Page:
O’Neill, the original California surf, snow and lifestyle brand, was founded in 1952 when a young man named Jack O’Neill took his unstoppable passion for surfing and used it to beat Mother Nature at her own game. Pioneering the world’s first neoprene surf wetsuit, Jack had successfully found a way to extend his surf sessions in the bone-chilling breaks of Northern California. He opened up the garage doors to his first surf shop soon after. While many things have changed since those humble beginnings, Jack’s initial vision of producing functional and innovative board riding products continues to inspire people and empower them to do what they love doing most.

The oceans and mountains have always provided riders an infinite field to progress and pursue their passions. Those who live the lifestyle are gifted with welcome release from everyday pressures. Giving back to our most magical playground and creating ways to produce in more sustainable-ways are needed to preserve the environment, the people and the sports we love.

At O’Neill we strive to find ways of reducing our impact on the environment through manufacturing processes and give something back to our culture and global community through social & environmental initiatives. We also provide a safe, healthy and inspiring working environment and we invest in employees and create development possibilities.

Whilst no brand, including ourselves, can claim to have perfect practice from an environmental point of view, we do have a large criteria of standards and regulations in place that help steer us in a more sustainable direction. We are constantly and proactively looking to improve and increase our efforts across all levels of Corporate Responsibility; social, environmental and economic.


Labour Conditions


Suppliers & Code of Conduct: BSCI

In August 2009 O’Neill Europe B.V. became a member of the Business Social Compliance Initiative (BSCI). The BSCI is a European initiative of brands and retailers which is a business-driven platform for the improvement of social compliance in the global supply chain ( The BSCI Code of Conduct is based on the most important international labour standards protecting the workers’ rights such as the International Labour Organization (ILO) Conventions and other important Declarations of the United Nations, the OECD guidelines for multinational enterprises and the UN Global Compact. Since 2009 O’Neill Europe B.V. has instructed suppliers to join and comply with the BSCI Code of Conduct. The goal is to improve working conditions for all people who work on our products; this is an ongoing process.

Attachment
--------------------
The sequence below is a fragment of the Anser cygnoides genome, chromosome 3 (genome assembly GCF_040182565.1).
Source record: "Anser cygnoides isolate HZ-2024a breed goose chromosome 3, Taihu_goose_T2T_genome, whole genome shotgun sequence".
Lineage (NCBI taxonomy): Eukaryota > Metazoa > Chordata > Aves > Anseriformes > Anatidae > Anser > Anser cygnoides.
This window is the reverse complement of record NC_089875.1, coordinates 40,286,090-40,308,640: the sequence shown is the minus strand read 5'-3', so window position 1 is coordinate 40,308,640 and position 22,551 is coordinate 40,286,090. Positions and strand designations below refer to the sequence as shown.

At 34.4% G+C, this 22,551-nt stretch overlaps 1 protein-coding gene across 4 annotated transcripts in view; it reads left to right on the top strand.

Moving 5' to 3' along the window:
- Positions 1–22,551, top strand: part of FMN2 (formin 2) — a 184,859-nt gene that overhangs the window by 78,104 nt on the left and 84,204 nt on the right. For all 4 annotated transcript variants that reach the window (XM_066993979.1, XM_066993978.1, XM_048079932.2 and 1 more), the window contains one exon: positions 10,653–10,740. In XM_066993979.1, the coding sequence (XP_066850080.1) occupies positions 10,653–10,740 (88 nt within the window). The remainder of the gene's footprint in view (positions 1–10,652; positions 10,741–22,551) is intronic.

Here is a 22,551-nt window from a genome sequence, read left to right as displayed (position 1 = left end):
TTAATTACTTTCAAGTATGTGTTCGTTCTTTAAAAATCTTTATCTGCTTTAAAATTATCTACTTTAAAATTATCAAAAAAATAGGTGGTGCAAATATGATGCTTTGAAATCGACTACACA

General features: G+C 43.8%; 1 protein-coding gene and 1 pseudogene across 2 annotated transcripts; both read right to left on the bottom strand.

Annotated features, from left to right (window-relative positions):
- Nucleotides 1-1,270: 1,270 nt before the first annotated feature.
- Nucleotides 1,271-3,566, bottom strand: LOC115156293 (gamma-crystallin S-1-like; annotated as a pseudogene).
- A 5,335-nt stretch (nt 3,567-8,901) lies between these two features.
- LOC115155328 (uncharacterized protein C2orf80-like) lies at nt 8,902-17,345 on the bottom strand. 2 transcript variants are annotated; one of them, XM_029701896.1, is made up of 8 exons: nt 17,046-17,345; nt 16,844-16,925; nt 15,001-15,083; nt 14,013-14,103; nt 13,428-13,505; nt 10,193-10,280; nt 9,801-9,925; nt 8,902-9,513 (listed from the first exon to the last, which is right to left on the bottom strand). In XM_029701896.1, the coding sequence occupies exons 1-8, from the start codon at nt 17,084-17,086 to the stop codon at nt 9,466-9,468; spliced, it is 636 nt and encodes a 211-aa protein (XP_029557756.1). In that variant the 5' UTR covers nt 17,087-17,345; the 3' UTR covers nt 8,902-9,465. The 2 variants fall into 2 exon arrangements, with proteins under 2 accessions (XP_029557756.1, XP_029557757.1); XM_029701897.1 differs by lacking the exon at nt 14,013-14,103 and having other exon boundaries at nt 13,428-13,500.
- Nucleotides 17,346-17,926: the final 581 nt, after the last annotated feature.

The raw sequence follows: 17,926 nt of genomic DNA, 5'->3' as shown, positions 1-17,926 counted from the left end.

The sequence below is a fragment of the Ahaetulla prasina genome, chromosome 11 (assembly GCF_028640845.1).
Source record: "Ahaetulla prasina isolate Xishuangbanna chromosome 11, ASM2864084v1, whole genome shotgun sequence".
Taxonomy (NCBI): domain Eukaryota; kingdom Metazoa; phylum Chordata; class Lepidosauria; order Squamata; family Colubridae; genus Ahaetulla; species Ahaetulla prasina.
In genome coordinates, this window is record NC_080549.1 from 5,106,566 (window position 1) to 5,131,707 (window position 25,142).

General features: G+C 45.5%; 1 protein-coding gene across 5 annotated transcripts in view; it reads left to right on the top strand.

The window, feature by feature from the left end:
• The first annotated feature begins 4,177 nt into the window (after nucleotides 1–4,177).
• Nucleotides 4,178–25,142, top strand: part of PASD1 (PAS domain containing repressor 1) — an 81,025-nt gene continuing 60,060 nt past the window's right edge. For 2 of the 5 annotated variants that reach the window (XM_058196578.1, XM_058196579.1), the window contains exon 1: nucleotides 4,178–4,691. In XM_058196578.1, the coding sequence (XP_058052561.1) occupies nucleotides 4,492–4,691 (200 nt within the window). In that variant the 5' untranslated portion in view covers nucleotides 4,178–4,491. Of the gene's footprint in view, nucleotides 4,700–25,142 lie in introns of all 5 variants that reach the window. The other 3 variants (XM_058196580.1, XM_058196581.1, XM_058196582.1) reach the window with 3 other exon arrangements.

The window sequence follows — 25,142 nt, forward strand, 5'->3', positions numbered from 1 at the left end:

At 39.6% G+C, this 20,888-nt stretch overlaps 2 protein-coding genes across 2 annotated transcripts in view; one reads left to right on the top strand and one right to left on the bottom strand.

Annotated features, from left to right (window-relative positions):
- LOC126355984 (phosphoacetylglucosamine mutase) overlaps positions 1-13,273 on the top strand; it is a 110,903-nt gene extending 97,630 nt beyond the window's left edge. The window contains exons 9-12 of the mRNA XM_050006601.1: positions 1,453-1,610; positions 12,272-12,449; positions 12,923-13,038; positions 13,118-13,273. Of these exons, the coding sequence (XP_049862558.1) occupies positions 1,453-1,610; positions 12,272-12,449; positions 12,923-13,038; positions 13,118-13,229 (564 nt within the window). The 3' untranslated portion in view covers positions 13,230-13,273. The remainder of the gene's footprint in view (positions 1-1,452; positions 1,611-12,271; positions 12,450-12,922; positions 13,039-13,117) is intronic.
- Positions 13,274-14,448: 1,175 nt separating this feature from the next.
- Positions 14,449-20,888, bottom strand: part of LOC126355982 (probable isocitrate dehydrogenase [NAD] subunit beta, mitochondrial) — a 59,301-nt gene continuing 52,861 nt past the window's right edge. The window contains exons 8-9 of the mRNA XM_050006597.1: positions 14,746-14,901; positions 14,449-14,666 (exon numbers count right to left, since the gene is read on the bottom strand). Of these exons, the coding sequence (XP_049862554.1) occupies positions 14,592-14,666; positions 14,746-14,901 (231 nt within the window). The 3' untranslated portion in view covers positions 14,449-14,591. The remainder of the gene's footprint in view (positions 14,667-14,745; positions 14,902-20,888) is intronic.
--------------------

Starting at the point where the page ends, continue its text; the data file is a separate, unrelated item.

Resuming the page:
We request all our suppliers to submit their factories to the auditing process. This goes beyond the requirements of BSCI, where only our direct suppliers are required to be included in the system. We request that all our suppliers complete a list of their factories, including agents and importers.Orders can only be placed in factories approved for production by O’Neill Europe B.V. We will continue to monitor and strive for improving conditions amongst our suppliers.


Result 2013

Countries where O’Neill Europe B.V. produces their garments are: Bangladesh, Cambodia, China, India, Laos, Myanmar, Thailand, Turkey, Vietnam. We have contact with 36 suppliers, which have in total 50 factories.

71% of our production was compliant (53% in 2012)
15% in process (23% in 2012)
14% not yet involved (24% in 2012)

By reducing the number of suppliers, we can become a larger and better partner for those suppliers who understand our sustainability work and who wish to con­tribute to our sustainability goals. We began in 2012 with 68 factories and we have reduced this to 50 factories by the end of 2013. A reduction of 36%.


Accord on fire & building safety in Bangladesh

In April 2013, an eight story factory building collapsed in Bangladesh and more than 1,100 workers died and many were injured Although O’Neill Europe B.V. had no products manufactured in that specific factory, the acci­dent reminded us of the fact that our work about ensu­ring safe and reasonable working conditions at the fac­tories can always be improved, and that we must take on an even broader responsibility in this sense.